Psychoeducation with problem-solving (PEPS) therapy for adults with personality disorder: a pragmatic randomised controlled trial to determine the clinical effectiveness and cost-effectiveness of a manualised intervention to improve social functioning

Mary McMurran, Mike J Crawford, Joe Reilly, Juan Delport, Paul McCrone, Diane Whitham, Wei Tan, Conor Duggan, Alan A Montgomery, Hywel C Williams, Clive E Adams, Huajie Jin (+2 others)
2016 Health Technology Assessment  
BackgroundIf effective, less intensive treatments for people with personality disorder have the potential to serve more people.ObjectivesTo compare the clinical effectiveness and cost-effectiveness of psychoeducation with problem-solving (PEPS) therapy plus usual treatment against usual treatment alone in improving social problem-solving with adults with personality disorder.DesignMultisite two-arm, parallel-group, pragmatic randomised controlled superiority trial.SettingCommunity mental health
more » ... services in three NHS trusts in England and Wales.ParticipantsCommunity-dwelling adults with any personality disorder recruited from community mental health services.InterventionsUp to four individual sessions of psychoeducation, a collaborative dialogue about personality disorder, followed by 12 group sessions of problem-solving therapy to help participants learn a process for solving interpersonal problems.Main outcome measuresThe primary outcome was measured by the Social Functioning Questionnaire (SFQ). Secondary outcomes were service use (general practitioner records), mood (measured via the Hospital Anxiety and Depression Scale) and client-specified three main problems rated by severity. We studied the mechanism of change using the Social Problem-Solving Inventory. Costs were identified using the Client Service Receipt Inventory and quality of life was identified by the European Quality of Life-5 Dimensions questionnaire. Research assistants blinded to treatment allocation collected follow-up information.ResultsThere were 739 people referred for the trial and 444 were eligible. More adverse events in the PEPS arm led to a halt to recruitment after 306 people were randomised (90% of planned sample size); 154 participants received PEPS and 152 received usual treatment. The mean age was 38 years and 67% were women. Follow-up at 72 weeks after randomisation was completed for 62% of participants in the usual-treatment arm and 73% in the PEPS arm. Intention-to-treat analyses compared individuals as randomised, regardless of treatment received or availability of 72-week follow-up SFQ data. Median attendance at psychoeducation sessions was approximately 90% and for problem-solving sessions was approximately 50%. PEPS therapy plus usual treatment was no more effective than usual treatment alone for the primary outcome [adjusted difference in means for SFQ –0.73 points, 95% confidence interval (CI) –1.83 to 0.38 points;p = 0.19], any of the secondary outcomes or social problem-solving. Over the follow-up, PEPS costs were, on average, £182 less than for usual treatment. It also resulted in 0.0148 more quality-adjusted life-years. Neither difference was statistically significant. At the National Institute for Health and Care Excellence thresholds, the intervention had a 64% likelihood of being the more cost-effective option. More adverse events, mainly incidents of self-harm, occurred in the PEPS arm, but the difference was not significant (adjusted incidence rate ratio 1.24, 95% CI 0.93 to 1.64).LimitationsThere was possible bias in adverse event recording because of dependence on self-disclosure or reporting by the clinical team. Non-completion of problem-solving sessions and non-standardisation of usual treatment were limitations.ConclusionsWe found no evidence to support the use of PEPS therapy alongside standard care for improving social functioning of adults with personality disorder living in the community.Future workWe aim to investigate adverse events by accessing centrally held NHS data on deaths and hospitalisation for all PEPS trial participants.Trial registrationCurrent Controlled Trials ISRCTN70660936.FundingThis project was funded by the National Institute for Health Research (NIHR) Health Technology Assessment programme and will be published in full inHealth Technology Assessment; Vol. 20, No. 52. See the NIHR Journals Library website for further project information.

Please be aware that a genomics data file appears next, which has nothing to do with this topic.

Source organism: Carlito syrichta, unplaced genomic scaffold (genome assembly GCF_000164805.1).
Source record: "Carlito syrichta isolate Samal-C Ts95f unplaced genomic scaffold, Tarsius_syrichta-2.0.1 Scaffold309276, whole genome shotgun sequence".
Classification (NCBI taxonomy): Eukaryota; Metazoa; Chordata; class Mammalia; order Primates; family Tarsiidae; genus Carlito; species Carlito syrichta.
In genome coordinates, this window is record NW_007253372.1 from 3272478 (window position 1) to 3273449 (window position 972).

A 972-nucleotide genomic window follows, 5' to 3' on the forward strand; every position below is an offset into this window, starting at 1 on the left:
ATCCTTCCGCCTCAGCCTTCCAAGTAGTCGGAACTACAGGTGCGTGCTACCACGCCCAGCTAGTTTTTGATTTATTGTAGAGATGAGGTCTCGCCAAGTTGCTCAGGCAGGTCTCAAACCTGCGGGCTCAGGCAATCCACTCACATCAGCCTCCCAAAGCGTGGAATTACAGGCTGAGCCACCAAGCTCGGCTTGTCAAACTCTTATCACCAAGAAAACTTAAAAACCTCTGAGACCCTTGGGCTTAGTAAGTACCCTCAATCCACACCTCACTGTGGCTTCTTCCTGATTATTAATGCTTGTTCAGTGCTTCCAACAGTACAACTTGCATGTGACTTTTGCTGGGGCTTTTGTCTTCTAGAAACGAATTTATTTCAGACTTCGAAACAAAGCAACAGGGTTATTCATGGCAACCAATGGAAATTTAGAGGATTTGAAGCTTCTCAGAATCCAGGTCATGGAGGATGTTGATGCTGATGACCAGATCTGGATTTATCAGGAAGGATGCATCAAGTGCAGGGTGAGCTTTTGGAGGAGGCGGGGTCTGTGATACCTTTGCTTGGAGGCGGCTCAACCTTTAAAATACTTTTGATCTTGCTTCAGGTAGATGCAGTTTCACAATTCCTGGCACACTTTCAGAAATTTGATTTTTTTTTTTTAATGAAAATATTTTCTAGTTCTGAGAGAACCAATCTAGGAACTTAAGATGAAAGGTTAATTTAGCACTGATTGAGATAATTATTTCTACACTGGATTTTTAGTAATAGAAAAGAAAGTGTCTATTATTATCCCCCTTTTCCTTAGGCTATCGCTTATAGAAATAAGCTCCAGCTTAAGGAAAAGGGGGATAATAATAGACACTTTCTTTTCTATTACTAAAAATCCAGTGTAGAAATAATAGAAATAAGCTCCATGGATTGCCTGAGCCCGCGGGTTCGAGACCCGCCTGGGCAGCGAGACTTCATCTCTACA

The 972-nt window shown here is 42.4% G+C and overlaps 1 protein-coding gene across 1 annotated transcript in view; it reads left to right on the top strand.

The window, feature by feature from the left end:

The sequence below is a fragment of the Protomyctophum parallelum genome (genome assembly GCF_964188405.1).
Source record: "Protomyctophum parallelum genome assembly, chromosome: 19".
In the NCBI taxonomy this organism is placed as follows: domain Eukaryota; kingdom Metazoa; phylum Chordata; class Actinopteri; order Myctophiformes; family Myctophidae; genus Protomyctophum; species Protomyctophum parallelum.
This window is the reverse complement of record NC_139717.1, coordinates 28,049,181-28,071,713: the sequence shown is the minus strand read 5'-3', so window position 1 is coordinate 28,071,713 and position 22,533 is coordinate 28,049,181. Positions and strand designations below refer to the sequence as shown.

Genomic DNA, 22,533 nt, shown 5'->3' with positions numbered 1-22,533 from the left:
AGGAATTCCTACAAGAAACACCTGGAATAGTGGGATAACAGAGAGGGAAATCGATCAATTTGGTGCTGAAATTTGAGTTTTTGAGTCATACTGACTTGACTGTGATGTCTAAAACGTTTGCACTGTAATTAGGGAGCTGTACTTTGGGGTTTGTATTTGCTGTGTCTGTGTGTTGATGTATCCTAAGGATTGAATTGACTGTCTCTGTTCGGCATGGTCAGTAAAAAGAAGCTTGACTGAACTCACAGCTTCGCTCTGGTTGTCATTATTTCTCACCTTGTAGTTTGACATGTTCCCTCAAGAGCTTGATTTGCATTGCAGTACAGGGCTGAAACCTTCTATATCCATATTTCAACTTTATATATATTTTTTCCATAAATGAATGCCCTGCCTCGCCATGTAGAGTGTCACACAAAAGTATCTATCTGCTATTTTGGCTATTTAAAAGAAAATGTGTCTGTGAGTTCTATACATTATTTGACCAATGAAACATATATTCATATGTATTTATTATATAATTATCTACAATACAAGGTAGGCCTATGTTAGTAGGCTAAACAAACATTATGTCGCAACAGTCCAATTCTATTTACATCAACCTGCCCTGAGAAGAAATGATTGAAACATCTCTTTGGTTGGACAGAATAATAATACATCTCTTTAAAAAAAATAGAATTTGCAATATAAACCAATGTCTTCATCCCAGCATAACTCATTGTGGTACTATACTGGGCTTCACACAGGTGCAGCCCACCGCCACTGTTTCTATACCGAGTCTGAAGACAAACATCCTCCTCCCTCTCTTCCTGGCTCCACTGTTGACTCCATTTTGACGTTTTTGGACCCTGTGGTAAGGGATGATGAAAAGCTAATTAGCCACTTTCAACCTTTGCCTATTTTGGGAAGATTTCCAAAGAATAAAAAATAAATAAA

doi:10.3310/hta20520 pmid:27431341 fatcat:zakk6lmnzrhbnl3y7zv73ctyka